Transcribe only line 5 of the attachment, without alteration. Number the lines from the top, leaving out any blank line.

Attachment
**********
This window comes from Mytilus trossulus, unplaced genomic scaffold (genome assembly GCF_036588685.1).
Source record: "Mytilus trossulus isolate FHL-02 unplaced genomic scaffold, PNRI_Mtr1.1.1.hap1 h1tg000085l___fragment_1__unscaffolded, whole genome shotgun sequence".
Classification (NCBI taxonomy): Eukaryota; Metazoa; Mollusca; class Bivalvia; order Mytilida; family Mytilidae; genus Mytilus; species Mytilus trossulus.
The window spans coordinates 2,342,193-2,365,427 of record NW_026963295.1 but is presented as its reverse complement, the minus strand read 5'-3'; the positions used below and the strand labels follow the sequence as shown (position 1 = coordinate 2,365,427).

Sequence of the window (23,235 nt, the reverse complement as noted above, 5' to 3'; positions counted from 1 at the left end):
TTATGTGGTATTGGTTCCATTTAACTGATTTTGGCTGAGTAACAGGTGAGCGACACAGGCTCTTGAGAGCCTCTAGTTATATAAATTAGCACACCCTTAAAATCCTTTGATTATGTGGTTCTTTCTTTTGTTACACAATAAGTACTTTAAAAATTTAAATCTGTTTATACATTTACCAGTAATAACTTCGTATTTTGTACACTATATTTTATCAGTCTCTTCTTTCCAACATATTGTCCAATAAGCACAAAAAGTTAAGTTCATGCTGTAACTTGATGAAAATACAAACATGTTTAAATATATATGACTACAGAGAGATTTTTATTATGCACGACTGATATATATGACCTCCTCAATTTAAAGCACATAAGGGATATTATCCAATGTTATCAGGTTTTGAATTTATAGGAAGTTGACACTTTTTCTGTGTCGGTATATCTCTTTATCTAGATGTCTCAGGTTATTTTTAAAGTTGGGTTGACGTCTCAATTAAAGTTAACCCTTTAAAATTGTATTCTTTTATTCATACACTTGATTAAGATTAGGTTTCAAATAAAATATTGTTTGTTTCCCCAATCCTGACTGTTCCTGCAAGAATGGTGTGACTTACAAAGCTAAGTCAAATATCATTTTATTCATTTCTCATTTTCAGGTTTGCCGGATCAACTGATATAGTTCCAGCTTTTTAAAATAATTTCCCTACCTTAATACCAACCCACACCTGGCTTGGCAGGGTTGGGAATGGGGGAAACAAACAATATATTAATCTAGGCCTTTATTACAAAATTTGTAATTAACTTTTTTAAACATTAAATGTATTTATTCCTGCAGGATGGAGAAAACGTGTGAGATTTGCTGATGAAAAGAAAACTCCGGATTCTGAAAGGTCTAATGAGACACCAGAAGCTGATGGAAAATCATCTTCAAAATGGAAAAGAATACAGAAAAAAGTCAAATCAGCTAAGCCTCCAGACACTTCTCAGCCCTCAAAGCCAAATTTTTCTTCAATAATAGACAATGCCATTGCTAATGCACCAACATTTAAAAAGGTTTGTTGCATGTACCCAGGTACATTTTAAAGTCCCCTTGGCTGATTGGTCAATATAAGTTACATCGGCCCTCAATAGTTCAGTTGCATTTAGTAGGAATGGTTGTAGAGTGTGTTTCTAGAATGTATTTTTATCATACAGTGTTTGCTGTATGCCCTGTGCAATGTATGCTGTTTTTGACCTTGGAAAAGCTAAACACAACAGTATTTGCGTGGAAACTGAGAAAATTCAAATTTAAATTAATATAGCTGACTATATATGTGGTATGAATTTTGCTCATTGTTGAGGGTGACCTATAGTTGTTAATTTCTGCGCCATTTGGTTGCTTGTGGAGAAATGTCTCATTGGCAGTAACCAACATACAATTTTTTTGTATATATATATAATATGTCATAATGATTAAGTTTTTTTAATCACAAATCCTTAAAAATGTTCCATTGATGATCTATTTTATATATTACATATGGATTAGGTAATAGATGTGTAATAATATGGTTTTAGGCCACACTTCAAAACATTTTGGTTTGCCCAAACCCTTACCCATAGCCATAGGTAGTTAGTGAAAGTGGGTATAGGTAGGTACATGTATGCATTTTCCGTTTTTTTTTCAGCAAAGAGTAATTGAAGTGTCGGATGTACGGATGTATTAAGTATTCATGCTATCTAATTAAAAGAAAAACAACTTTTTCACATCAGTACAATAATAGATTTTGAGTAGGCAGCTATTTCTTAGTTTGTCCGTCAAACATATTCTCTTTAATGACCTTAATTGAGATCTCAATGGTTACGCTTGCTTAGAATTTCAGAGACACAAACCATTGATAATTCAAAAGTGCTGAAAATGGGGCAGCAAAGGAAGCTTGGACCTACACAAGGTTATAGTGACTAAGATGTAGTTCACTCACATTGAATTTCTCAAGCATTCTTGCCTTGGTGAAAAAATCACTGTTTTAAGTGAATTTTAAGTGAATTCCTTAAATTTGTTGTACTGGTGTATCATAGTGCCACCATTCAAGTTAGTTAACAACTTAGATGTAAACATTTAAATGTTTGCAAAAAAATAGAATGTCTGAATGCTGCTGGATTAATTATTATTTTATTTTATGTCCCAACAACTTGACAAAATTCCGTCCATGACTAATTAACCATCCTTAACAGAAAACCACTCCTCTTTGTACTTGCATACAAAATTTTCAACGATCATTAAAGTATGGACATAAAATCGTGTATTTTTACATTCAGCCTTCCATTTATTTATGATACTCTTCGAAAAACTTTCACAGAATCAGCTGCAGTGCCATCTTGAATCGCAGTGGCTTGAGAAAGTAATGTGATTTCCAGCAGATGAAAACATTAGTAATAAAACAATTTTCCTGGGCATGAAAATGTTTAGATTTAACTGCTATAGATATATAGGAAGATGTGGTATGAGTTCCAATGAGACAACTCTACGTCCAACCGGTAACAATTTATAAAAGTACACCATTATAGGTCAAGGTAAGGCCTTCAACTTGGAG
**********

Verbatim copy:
Sequence of the window (23,235 nt, the reverse complement as noted above, 5' to 3'; positions counted from 1 at the left end):